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Apr
22

What’s up with OneCall?

It has been a while since we checked in on OneCall.  The investment community’s level of interest seems to be rising as I’ve had several calls from investment firms of late, all seeking information on what’s happening and what the future holds.

Here’s a quick summary of what’s happened since OneCall was “recapitalized” late in 2019, a last-minute move by a few investors that may well have saved it from bankruptcy.  You may recall that the company had a huge debt burden that was hoovering up cash flow at a frightening rate; as a result the equity investor agreed to “sell” OCCM to ADD here.

Revenues and customer gains/losses

Like most workers’ comp service companies, OCCM took a major hit last year, with revenues reportedly down 15% from 2019. Earnings suffered as well, although with all the accounting gymnastics I’m not sure there’s a way to compare 2020 (post recap) to 2019.

Also like most workers’ comp service companies, things have gotten better as the economy has improved. Revenues are reportedly up, which is a good thing.  Several sources indicated OCCM is claiming it is gaining “new business”. I contacted OCCM to ask about new business; this was the response:

As a matter of policy, we do not discuss customer agreements externally.

Okay, I’m a bit confused as a company exec reportedly told “external” folks about new business. Perhaps there are different types of external discussions.

S&P reported “the company ended 2020 with new net wins of $35 million, compared with net new losses of $54 million the prior year, which will translate into incremental revenue in 2021.”

So, I asked several contacts in the service sector about recent client moves to OCCM; one indicated OneCall picked up about $3 million in additional revenue from the Travelers through the HealthESystems pipe.

If that is in fact the case, it is certainly a credit to the organization. Any company that can lay off some sales personnel, reduce salaries and titles for others, and add new business is darned impressive.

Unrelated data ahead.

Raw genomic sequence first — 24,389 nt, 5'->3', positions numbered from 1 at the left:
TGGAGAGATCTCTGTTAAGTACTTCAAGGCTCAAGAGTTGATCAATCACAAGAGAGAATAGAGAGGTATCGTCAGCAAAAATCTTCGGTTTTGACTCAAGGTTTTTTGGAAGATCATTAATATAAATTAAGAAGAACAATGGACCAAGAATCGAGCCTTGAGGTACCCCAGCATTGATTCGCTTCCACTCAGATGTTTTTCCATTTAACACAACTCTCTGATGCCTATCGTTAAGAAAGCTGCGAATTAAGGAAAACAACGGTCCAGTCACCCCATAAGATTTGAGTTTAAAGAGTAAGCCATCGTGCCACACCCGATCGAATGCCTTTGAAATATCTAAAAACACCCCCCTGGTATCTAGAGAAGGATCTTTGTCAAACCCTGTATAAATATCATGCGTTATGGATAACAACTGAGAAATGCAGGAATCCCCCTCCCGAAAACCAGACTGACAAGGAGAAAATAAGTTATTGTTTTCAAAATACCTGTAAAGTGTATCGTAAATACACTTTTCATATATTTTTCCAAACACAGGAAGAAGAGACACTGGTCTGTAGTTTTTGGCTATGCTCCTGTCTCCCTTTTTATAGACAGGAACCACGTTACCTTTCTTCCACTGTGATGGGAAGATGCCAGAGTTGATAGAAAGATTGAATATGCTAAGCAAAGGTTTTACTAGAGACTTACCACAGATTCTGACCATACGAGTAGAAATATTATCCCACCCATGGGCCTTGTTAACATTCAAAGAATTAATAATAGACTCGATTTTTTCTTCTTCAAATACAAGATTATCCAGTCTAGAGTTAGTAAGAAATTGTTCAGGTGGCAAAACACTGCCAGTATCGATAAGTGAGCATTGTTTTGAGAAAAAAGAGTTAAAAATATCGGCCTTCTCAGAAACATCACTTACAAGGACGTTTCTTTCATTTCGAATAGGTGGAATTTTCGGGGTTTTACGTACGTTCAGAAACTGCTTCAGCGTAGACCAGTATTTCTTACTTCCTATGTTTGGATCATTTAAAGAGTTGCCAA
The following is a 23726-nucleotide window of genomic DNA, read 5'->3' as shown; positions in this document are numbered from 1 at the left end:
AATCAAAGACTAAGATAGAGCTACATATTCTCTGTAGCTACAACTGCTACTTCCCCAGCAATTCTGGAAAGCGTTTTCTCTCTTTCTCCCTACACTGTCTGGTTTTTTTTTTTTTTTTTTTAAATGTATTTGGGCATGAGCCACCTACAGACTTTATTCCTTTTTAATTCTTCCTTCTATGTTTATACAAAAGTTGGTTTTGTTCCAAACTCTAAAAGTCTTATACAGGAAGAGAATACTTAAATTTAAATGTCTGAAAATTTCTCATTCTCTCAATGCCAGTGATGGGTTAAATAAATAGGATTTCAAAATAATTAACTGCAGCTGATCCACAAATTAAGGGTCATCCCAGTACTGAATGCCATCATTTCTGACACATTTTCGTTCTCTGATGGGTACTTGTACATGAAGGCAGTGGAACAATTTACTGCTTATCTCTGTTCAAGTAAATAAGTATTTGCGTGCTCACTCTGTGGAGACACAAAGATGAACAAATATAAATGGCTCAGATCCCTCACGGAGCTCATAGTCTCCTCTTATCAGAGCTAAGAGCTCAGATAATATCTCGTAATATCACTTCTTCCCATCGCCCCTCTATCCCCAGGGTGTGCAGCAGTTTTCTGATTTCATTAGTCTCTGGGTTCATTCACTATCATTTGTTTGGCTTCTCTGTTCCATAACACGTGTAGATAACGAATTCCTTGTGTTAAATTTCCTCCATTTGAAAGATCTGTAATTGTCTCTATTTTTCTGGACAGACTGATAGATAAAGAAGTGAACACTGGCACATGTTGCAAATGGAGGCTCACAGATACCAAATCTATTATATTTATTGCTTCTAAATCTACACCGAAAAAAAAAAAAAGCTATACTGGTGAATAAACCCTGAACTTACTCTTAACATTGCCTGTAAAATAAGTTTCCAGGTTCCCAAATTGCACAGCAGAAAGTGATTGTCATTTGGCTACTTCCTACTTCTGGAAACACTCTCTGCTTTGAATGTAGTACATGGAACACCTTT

However…one has to balance new business against business losses. On that front, things are not so good. Sources indicate OCCM lost somewhere around $40 million of business to competitors last year.

Takeaway – According to S&P,

  • One Call added $35 million of revenue after accounting for lost business in 2020.
  • S&P also reported the company’s revenues dropped 14% from the previous year.

So, revenue actually dropped by $175 million +/-, while One Call “added” $35 million in net new revenue…which one might reasonably assume means new business from new customers, or perhaps new product/service lines added to existing customers, revenue that may materialize in 2021. Or…something…

Again, outside of the reports re Travelers’ $3 million of PT volume taken from MedRisk, I haven’t heard of any other entities losing business to One Call.

I have heard of One Call losing business, specifically reports indicate Mitchell took CNA ancillary business from One Call and MedRisk captured Acuity’s PT business; MedRisk is an HSA consulting client.

If you know of other transactions, shoot me a comment; all are screened before publication.

Financials

Debt remains a problem.  OneCall appears to be involved in yet another debt restructure process, one that Moody’s states:

will improve One Call’s liquidity profile [cash flow] as it will extend the debt maturity profile while materially reducing the annual cash interest expense.

In discussing OneCall’s current credit rating a month ago, Moody’s (free registration required) said:

One Call’s B3 [Corporate Family Rating] CFR is constrained by its high financial leverage and historical challenges to grow revenue and profitability.

[B3 is defined as “speculative and a high credit risk”; A CFR is a defined as a credit rating assigned by a Credit Rating Agency, to reflect its opinion of the ability of a corporate group to honor all of its financial obligations, as if there was a single class of debt; in other words, the overall rating of a corporation.]

S&P was slightly more positive, (free registration required) upgrading One Call’s ratings somewhat from “negative” to “stable”;

Again, Moody’s…

The affirmation of the B3 CFR reflects a continued improvement in One Call’s operating performance following a decline in revenue in Q2 2020 due to the impact of the coronavirus pandemic on referrals. Since then, a combination of new business wins [??], strict cost discipline, and productivity improvements have helped One Call limit the pressure on earnings and cash flow. Going forward, Moody’s expects further earnings and cash flow growth in 2021.

As noted above, I’m not aware of any material new business wins, One Call would not discuss them, and outside of S&P’s statement, credible reports indicate significant losses of existing business.

[a detailed discussion of the credit ratings and related matters is here.]

What does this mean for you?

I’ll let you figure that one out.


Joe Paduda is the principal of Health Strategy Associates

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A national consulting firm specializing in managed care for workers’ compensation, group health and auto, and health care cost containment. We serve insurers, employers and health care providers.

 

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